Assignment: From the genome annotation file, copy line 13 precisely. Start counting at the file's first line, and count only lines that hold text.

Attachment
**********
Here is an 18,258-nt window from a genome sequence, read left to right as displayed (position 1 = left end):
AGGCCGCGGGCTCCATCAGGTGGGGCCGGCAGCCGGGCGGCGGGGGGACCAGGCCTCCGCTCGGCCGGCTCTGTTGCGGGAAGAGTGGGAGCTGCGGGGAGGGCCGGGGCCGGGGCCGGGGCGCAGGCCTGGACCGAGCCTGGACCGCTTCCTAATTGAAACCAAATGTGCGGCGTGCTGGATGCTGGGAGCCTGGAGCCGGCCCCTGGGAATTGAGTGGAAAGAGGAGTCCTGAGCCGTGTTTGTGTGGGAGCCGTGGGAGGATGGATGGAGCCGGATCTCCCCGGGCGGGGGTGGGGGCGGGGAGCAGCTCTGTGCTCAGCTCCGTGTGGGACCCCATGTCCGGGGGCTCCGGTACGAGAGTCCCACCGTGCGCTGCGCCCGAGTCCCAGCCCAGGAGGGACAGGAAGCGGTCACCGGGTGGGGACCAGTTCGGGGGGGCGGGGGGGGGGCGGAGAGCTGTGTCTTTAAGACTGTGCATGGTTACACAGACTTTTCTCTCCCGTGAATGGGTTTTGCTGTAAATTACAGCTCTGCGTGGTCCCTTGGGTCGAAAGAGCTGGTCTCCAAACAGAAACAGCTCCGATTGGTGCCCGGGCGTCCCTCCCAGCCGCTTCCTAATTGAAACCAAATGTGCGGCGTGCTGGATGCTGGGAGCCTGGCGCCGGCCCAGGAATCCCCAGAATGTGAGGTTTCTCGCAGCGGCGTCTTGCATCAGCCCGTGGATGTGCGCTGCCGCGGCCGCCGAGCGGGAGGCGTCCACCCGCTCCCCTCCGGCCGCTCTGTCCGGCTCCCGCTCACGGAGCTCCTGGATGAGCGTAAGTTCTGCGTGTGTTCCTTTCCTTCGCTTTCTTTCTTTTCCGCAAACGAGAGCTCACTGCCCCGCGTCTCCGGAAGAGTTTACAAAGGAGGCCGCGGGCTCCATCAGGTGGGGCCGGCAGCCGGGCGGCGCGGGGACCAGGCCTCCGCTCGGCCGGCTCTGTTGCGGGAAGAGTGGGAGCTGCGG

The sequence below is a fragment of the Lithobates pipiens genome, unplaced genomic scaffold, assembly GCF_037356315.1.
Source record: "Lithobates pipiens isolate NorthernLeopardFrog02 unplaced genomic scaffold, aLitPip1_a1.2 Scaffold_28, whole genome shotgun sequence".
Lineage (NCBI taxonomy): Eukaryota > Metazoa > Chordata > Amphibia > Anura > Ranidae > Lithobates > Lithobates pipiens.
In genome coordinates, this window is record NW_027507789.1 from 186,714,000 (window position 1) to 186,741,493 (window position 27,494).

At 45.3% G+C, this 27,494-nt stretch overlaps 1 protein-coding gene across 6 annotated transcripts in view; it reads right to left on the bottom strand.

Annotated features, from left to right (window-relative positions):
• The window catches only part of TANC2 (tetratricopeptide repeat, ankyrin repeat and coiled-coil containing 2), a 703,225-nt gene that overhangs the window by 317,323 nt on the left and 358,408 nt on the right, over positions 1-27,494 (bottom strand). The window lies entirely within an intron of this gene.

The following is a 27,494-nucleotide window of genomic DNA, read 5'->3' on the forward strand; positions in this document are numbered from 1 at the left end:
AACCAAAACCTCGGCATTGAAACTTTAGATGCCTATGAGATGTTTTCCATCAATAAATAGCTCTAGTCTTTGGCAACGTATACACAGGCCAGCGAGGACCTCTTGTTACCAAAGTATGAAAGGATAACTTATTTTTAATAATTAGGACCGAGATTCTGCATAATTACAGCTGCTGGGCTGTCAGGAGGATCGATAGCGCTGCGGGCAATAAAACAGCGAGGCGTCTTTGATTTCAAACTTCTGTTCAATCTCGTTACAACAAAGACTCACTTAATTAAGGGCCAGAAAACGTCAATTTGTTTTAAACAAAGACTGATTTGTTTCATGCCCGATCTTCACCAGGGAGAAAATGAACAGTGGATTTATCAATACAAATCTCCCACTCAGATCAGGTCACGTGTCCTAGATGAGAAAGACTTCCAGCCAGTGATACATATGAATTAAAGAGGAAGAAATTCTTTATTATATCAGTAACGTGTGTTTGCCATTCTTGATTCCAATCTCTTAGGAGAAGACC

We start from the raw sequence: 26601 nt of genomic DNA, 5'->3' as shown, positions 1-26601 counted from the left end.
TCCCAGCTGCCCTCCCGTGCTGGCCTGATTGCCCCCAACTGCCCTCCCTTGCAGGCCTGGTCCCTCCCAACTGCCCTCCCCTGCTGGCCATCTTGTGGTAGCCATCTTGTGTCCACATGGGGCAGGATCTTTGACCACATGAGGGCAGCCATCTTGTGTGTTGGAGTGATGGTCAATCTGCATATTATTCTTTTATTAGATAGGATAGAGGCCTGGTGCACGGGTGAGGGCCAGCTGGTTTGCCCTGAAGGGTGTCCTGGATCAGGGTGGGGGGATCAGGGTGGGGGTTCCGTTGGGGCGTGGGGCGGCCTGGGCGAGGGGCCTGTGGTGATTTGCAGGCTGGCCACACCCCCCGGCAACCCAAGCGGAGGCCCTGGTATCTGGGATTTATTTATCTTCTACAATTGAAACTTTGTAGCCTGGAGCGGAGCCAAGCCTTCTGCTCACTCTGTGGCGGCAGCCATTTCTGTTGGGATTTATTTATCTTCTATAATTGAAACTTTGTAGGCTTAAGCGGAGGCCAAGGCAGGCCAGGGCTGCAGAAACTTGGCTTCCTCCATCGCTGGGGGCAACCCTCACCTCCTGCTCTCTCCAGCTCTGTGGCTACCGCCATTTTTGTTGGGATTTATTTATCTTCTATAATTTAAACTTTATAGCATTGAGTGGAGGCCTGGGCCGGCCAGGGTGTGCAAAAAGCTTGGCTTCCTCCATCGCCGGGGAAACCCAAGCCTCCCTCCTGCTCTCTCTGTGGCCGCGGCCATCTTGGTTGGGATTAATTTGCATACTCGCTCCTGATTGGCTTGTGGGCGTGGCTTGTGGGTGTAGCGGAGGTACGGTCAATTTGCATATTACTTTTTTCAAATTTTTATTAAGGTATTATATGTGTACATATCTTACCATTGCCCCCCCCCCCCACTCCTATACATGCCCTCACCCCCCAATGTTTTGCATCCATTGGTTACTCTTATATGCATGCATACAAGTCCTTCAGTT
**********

TCCCAGCTGCCCTCCCGTGCTGGCCTGATTGCCCCCAACTGCCCTCCCTTGCAGGCCTGGTCCCTCCCAACTGCCCTCCCCTGCTGGCCATCTTGTGGTAGCCATCTTGTGTCCACATGGGGCAGGATCTTTGACCACATGAGGGCAGCCATCTTGTGTGTTGGAGTGATGGTCAATCTGCATATTATTCTTTTATTAGATAGGATAGAGGCCTGGTGCACGGGTGAGGGCCAGCTGGTTTGCCCTGAAGGGTGTCCTGGATCAGGGTGGGGGGATCAGGGTGGGGGTTCCGTTGGGGCGTGGGGCGGCCTGGGCGAGGGGCCTGTGGTGATTTGCAGGCTGGCCACACCCCCCGGCAACCCAAGCGGAGGCCCTGGTATCTGGGATTTATTTATCTTCTACAATTGAAACTTTGTAGCCTGGAGCGGAGCCAAGCCTTCTGCTCACTCTGTGGCGGCAGCCATTTCTGTTGGGATTTATTTATCTTCTATAATTGAAACTTTGTAGGCTTAAGCGGAGGCCAAGGCAGGCCAGGGCTGCAGAAACTTGGCTTCCTCCATCGCTGGGGGCAACCCTCACCTCCTGCTCTCTCCAGCTCTGTGGCTACCGCCATTTTTGTTGGGATTTATTTATCTTCTATAATTTAAACTTTATAGCATTGAGTGGAGGCCTGGGCCGGCCAGGGTGTGCAAAAAGCTTGGCTTCCTCCATCGCCGGGGAAACCCAAGCCTCCCTCCTGCTCTCTCTGTGGCCGCGGCCATCTTGGTTGGGATTAATTTGCATACTCGCTCCTGATTGGCTTGTGGGCGTGGCTTGTGGGTGTAGCGGAGGTACGGTCAATTTGCATATTACTTTTTTCAAATTTTTATTAAGGTATTATATGTGTACATATCTTACCATTGCCCCCCCCCCCCACTCCTATACATGCCCTCACCCCCCAATGTTTTGCATCCATTGGTTACTCTTATATGCATGCATACAAGTCCTTCAGTT